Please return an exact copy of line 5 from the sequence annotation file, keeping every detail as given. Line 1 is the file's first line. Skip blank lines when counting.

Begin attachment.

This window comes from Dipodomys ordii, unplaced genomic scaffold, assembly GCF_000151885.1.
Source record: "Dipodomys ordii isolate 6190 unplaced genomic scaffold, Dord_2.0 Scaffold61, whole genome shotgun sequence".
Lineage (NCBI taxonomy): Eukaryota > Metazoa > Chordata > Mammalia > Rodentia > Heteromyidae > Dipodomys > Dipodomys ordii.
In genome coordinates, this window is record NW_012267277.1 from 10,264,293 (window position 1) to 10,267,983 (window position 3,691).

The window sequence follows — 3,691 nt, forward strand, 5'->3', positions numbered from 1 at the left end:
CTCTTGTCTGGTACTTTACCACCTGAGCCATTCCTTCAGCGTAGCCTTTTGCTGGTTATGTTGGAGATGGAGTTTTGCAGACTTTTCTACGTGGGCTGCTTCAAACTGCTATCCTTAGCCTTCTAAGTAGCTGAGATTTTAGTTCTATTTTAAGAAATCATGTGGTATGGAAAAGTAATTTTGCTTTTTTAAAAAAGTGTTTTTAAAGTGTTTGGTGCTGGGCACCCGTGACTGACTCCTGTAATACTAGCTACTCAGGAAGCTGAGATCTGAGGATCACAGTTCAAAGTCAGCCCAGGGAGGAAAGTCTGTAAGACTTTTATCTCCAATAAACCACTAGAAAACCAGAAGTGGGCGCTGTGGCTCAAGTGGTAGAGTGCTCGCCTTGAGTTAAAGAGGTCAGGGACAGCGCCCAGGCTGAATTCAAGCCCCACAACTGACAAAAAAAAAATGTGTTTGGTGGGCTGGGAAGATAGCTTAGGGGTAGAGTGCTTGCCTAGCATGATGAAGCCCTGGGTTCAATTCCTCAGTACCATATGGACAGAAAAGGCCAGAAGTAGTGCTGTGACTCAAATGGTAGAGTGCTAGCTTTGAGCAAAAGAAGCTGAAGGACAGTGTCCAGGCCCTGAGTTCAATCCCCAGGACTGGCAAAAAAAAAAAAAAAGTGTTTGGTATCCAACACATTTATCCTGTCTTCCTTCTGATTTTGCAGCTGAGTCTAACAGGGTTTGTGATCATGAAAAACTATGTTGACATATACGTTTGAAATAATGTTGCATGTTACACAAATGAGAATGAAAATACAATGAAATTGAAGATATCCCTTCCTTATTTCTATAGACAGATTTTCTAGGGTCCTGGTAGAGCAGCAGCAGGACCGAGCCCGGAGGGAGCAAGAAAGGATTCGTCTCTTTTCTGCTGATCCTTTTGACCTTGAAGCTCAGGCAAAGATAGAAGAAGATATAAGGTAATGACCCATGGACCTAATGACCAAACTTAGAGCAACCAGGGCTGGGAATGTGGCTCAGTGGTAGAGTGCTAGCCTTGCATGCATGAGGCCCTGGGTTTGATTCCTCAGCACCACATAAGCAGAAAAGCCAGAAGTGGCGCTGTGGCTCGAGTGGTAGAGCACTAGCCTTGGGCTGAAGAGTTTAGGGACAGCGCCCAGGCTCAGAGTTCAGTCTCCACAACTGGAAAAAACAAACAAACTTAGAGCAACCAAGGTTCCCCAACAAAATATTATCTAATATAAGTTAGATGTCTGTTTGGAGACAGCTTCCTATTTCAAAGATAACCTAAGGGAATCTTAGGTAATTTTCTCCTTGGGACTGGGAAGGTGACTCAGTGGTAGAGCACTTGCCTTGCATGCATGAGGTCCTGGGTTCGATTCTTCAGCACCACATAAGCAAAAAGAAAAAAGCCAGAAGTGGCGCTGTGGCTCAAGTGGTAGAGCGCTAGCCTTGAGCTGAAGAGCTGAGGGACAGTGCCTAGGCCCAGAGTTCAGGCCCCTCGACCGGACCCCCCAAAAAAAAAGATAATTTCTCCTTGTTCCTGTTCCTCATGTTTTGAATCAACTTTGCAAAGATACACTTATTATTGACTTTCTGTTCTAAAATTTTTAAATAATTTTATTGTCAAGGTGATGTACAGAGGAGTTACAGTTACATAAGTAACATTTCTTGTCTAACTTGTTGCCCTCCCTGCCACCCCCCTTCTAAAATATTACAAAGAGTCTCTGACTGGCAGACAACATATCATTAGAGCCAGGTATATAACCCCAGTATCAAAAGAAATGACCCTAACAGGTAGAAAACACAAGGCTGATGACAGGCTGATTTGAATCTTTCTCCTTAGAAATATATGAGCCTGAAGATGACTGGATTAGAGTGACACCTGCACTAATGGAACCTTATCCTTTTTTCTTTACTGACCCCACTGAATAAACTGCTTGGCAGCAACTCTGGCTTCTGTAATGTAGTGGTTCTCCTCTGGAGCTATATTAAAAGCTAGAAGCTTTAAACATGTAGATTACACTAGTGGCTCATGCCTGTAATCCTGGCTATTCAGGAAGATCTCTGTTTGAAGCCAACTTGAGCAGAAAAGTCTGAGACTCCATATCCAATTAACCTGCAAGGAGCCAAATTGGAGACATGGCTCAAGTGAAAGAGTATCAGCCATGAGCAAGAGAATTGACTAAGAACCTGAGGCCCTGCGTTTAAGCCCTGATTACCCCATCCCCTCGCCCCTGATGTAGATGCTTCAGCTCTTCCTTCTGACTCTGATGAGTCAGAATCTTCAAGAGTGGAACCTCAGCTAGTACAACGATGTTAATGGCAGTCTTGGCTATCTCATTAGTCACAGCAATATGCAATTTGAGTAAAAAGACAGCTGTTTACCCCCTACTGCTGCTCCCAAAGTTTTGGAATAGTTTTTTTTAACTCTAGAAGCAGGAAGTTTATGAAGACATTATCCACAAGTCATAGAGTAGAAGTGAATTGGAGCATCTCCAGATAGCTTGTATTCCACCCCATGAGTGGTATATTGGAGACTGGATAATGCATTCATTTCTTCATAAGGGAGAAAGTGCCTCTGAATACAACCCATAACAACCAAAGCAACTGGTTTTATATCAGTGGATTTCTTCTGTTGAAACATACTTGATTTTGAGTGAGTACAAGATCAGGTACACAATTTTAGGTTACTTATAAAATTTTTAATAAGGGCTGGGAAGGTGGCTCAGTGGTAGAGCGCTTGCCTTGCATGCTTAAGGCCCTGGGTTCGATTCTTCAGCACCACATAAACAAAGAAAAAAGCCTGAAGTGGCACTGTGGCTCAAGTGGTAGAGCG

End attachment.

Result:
The window sequence follows — 3,691 nt, forward strand, 5'->3', positions numbered from 1 at the left end: